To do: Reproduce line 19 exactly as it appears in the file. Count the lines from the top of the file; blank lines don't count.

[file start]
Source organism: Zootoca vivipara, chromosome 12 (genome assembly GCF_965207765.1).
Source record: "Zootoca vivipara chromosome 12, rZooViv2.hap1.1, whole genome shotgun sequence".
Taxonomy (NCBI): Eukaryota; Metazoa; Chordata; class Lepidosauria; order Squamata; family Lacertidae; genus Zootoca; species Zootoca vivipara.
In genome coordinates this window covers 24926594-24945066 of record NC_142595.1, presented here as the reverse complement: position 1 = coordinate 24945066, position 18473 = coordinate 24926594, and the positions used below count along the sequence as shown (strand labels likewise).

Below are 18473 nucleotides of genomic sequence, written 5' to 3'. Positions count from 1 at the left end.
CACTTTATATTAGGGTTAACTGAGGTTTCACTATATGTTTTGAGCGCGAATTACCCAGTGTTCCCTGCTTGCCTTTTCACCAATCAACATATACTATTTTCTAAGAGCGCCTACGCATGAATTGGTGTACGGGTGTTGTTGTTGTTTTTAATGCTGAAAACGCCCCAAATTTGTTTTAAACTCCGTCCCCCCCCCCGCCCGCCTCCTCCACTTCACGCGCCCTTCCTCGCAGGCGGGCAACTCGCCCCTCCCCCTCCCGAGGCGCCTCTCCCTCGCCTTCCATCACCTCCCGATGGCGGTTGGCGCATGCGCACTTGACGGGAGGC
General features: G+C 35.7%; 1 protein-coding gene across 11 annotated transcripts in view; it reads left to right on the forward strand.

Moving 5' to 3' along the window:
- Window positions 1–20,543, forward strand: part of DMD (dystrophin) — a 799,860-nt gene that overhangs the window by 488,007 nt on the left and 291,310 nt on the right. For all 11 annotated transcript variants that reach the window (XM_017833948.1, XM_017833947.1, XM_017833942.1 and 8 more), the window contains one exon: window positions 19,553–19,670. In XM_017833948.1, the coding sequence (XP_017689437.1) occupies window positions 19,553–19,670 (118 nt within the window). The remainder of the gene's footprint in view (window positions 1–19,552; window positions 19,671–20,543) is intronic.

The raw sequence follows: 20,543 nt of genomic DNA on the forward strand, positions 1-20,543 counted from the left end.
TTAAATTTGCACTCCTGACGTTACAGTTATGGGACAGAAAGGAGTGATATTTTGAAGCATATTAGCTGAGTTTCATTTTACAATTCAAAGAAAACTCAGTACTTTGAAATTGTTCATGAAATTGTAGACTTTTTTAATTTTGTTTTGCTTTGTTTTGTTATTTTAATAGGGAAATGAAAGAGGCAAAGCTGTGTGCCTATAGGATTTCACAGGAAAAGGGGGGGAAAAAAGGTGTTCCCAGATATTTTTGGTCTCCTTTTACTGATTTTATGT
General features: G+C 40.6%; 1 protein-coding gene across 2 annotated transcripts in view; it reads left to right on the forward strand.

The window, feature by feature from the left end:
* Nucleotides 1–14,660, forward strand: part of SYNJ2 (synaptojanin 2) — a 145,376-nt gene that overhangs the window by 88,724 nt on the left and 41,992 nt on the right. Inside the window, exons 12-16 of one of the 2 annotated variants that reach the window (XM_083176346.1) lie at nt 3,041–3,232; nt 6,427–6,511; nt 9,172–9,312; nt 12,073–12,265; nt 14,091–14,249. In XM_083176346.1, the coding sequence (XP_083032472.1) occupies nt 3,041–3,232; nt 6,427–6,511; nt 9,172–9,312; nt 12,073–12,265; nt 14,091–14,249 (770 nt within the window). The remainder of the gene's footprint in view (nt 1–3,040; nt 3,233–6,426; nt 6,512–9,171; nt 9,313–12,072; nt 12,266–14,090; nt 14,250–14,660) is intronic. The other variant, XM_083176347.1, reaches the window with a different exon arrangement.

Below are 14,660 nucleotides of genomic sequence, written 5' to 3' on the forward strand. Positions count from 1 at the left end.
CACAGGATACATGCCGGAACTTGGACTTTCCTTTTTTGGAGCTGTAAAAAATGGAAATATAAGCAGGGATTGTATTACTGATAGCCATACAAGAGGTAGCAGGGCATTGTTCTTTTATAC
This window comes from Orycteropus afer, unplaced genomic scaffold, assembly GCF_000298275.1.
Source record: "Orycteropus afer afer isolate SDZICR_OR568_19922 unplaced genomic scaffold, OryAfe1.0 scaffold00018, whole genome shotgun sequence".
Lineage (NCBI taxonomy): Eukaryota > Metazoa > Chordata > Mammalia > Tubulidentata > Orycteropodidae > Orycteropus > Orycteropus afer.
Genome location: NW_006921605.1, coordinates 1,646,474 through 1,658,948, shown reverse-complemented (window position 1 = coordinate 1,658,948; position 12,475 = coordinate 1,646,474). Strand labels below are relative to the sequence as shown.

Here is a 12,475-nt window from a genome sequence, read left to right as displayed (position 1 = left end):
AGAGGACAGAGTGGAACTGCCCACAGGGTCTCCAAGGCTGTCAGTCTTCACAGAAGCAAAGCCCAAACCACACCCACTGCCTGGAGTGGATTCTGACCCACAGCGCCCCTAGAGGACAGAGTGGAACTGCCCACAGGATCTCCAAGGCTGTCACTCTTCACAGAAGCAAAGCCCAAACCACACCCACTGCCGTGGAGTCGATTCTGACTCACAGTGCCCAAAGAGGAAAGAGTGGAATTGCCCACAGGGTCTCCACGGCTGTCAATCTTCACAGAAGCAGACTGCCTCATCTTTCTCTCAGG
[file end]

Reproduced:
Lineage (NCBI taxonomy): Eukaryota > Metazoa > Chordata > Mammalia > Tubulidentata > Orycteropodidae > Orycteropus > Orycteropus afer.